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Watch Nile Rodgers Tear it Up on Steve Vai's Ibanez JEM

“I only play one guitar.” That's what Nile Rodgers told Guitar Player in a recent interview regarding the Chic/funk legend's axe of choice, the "Hitmaker" Stratocaster.

Now, that statement is mostly true, as the Hitmaker has lived up to its name over the decades by finding its way onto dozens of smashes not only by Chic, but also by Daft Punk, David Bowie, Mick Jagger, Madonna, and countless others.

Despite that steadfast loyalty to his number one electric guitar though, Rodgers sounds right at home on other six-strings as well, as evidenced by the video above.

Shot during the recording sessions for the Halo 2 soundtrack, the video shows Rodgers working with Steve Vai to record a decidedly more shreddy version of the video game series' iconic theme.

Before we get ahead of ourselves, the Hitmaker – unmistakable, with that mirror pickguard – does make an appearance early on in the 27-minute video, with Rodgers improvising a funky chord progression to accompany the theme's propulsive strings.

A minute or so later in the video, though, Vai turns up, after which Rodgers explains – and even sings – to the maestro what he's looking for. Vai subsequently picks up one of his signature Ibanez JEMs and begins to dial in his tone and warm up, before asking Rodgers to babysit the JEM while he does more tonal detective work.

Starting at 6:09, Rodgers proceeds to have a field day with Vai's guitar, unleashing a series of rapid-fire licks, populated with huge bends and red-hot alternate picking. "This [the Ibanez] feels great!" Rodgers exclaims to Vai before handing back his prized axe.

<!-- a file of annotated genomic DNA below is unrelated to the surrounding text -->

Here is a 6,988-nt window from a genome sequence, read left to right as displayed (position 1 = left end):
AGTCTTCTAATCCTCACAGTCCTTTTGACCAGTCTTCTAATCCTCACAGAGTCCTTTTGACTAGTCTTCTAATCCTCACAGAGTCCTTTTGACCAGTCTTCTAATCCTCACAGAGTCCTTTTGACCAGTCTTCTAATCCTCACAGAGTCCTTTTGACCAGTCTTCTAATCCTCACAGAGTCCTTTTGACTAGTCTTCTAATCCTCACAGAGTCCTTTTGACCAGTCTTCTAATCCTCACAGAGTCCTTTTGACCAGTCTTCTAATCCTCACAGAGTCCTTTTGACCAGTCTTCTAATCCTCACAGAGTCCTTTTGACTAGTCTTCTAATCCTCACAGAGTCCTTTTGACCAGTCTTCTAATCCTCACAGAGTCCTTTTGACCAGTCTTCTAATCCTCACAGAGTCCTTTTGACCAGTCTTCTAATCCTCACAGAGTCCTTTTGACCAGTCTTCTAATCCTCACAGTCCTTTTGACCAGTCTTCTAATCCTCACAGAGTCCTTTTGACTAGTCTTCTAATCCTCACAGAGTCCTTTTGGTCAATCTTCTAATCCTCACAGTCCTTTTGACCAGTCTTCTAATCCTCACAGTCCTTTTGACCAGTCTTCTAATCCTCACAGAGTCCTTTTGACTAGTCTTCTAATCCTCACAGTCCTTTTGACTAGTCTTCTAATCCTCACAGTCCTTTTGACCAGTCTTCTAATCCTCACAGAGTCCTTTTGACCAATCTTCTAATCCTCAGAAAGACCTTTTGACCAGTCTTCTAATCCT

Elsewhere, the video shows Vai essentially getting what became the eventual lead guitar track dead-on on the first take. We just wish there'd been a jam with him taking up the Hitmaker and Rodgers picking up the JEM once again...

Jackson Maxwell
Jackson Maxwell

Jackson is an Associate Editor at GuitarWorld.com and GuitarPlayer.com. He’s been writing and editing stories about new gear, technique and guitar-driven music both old and new since 2014, and has also written extensively on the same topics for Guitar Player. Elsewhere, his album reviews and essays have appeared in Louder and Unrecorded. Though open to music of all kinds, his greatest love has always been indie, and everything that falls under its massive umbrella. To that end, you can find him on Twitter crowing about whatever great new guitar band you need to drop everything to hear right now.